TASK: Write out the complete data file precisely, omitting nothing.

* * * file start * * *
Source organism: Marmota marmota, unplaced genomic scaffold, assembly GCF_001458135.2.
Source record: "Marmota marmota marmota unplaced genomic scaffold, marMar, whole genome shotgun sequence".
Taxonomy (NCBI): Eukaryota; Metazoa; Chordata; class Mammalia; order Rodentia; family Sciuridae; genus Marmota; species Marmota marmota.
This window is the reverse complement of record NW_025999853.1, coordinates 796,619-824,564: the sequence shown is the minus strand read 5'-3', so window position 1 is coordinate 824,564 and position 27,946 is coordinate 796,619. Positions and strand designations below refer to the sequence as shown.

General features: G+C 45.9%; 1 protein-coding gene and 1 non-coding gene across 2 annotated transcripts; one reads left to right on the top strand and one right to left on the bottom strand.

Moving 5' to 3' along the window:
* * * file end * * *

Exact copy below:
Source organism: Marmota marmota, unplaced genomic scaffold, assembly GCF_001458135.2.
Source record: "Marmota marmota marmota unplaced genomic scaffold, marMar, whole genome shotgun sequence".
Taxonomy (NCBI): Eukaryota; Metazoa; Chordata; class Mammalia; order Rodentia; family Sciuridae; genus Marmota; species Marmota marmota.
This window is the reverse complement of record NW_025999853.1, coordinates 796,619-824,564: the sequence shown is the minus strand read 5'-3', so window position 1 is coordinate 824,564 and position 27,946 is coordinate 796,619. Positions and strand designations below refer to the sequence as shown.

General features: G+C 45.9%; 1 protein-coding gene and 1 non-coding gene across 2 annotated transcripts; one reads left to right on the top strand and one right to left on the bottom strand.

Moving 5' to 3' along the window: